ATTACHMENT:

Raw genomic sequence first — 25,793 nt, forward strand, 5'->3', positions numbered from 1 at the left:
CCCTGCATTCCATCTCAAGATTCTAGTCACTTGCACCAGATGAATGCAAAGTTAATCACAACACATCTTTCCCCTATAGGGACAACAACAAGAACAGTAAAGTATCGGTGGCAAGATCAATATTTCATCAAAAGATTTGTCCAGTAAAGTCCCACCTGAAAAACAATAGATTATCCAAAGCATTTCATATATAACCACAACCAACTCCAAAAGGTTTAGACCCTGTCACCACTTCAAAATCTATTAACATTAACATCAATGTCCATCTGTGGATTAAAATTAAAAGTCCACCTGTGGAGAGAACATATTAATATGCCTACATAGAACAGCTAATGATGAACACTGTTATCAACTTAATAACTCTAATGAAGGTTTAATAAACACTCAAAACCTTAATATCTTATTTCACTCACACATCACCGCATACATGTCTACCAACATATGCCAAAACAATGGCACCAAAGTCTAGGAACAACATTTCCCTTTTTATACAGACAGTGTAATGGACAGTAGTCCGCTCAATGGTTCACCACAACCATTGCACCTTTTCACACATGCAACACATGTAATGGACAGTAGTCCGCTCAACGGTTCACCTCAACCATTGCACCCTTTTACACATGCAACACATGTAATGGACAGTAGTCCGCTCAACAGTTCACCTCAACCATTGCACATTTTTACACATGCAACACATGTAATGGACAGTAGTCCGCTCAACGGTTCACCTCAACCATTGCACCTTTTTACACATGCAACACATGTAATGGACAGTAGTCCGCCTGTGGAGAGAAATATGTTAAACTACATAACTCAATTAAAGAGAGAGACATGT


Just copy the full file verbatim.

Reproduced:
Raw genomic sequence first — 25,793 nt, forward strand, 5'->3', positions numbered from 1 at the left:
CCCTGCATTCCATCTCAAGATTCTAGTCACTTGCACCAGATGAATGCAAAGTTAATCACAACACATCTTTCCCCTATAGGGACAACAACAAGAACAGTAAAGTATCGGTGGCAAGATCAATATTTCATCAAAAGATTTGTCCAGTAAAGTCCCACCTGAAAAACAATAGATTATCCAAAGCATTTCATATATAACCACAACCAACTCCAAAAGGTTTAGACCCTGTCACCACTTCAAAATCTATTAACATTAACATCAATGTCCATCTGTGGATTAAAATTAAAAGTCCACCTGTGGAGAGAACATATTAATATGCCTACATAGAACAGCTAATGATGAACACTGTTATCAACTTAATAACTCTAATGAAGGTTTAATAAACACTCAAAACCTTAATATCTTATTTCACTCACACATCACCGCATACATGTCTACCAACATATGCCAAAACAATGGCACCAAAGTCTAGGAACAACATTTCCCTTTTTATACAGACAGTGTAATGGACAGTAGTCCGCTCAATGGTTCACCACAACCATTGCACCTTTTCACACATGCAACACATGTAATGGACAGTAGTCCGCTCAACGGTTCACCTCAACCATTGCACCCTTTTACACATGCAACACATGTAATGGACAGTAGTCCGCTCAACAGTTCACCTCAACCATTGCACATTTTTACACATGCAACACATGTAATGGACAGTAGTCCGCTCAACGGTTCACCTCAACCATTGCACCTTTTTACACATGCAACACATGTAATGGACAGTAGTCCGCCTGTGGAGAGAAATATGTTAAACTACATAACTCAATTAAAGAGAGAGACATGT